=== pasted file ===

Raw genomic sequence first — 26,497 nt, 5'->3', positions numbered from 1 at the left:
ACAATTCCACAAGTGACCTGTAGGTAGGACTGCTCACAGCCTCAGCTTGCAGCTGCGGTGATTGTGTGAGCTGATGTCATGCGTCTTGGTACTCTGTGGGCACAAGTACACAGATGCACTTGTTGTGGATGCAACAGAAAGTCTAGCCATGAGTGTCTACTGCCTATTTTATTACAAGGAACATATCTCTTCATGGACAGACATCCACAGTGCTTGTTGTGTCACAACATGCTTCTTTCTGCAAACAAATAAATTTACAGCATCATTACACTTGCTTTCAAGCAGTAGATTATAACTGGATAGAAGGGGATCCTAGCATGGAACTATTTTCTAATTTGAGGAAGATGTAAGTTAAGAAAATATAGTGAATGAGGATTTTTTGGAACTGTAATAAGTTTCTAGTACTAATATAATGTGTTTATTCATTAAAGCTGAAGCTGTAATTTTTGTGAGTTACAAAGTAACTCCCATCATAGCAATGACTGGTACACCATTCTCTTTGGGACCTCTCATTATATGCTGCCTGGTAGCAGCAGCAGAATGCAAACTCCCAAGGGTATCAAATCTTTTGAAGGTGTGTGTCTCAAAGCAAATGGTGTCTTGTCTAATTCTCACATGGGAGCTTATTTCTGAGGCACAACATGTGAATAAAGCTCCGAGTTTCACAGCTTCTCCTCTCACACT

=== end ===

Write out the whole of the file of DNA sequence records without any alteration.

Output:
Raw genomic sequence first — 26,497 nt, 5'->3', positions numbered from 1 at the left:
ACAATTCCACAAGTGACCTGTAGGTAGGACTGCTCACAGCCTCAGCTTGCAGCTGCGGTGATTGTGTGAGCTGATGTCATGCGTCTTGGTACTCTGTGGGCACAAGTACACAGATGCACTTGTTGTGGATGCAACAGAAAGTCTAGCCATGAGTGTCTACTGCCTATTTTATTACAAGGAACATATCTCTTCATGGACAGACATCCACAGTGCTTGTTGTGTCACAACATGCTTCTTTCTGCAAACAAATAAATTTACAGCATCATTACACTTGCTTTCAAGCAGTAGATTATAACTGGATAGAAGGGGATCCTAGCATGGAACTATTTTCTAATTTGAGGAAGATGTAAGTTAAGAAAATATAGTGAATGAGGATTTTTTGGAACTGTAATAAGTTTCTAGTACTAATATAATGTGTTTATTCATTAAAGCTGAAGCTGTAATTTTTGTGAGTTACAAAGTAACTCCCATCATAGCAATGACTGGTACACCATTCTCTTTGGGACCTCTCATTATATGCTGCCTGGTAGCAGCAGCAGAATGCAAACTCCCAAGGGTATCAAATCTTTTGAAGGTGTGTGTCTCAAAGCAAATGGTGTCTTGTCTAATTCTCACATGGGAGCTTATTTCTGAGGCACAACATGTGAATAAAGCTCCGAGTTTCACAGCTTCTCCTCTCACACT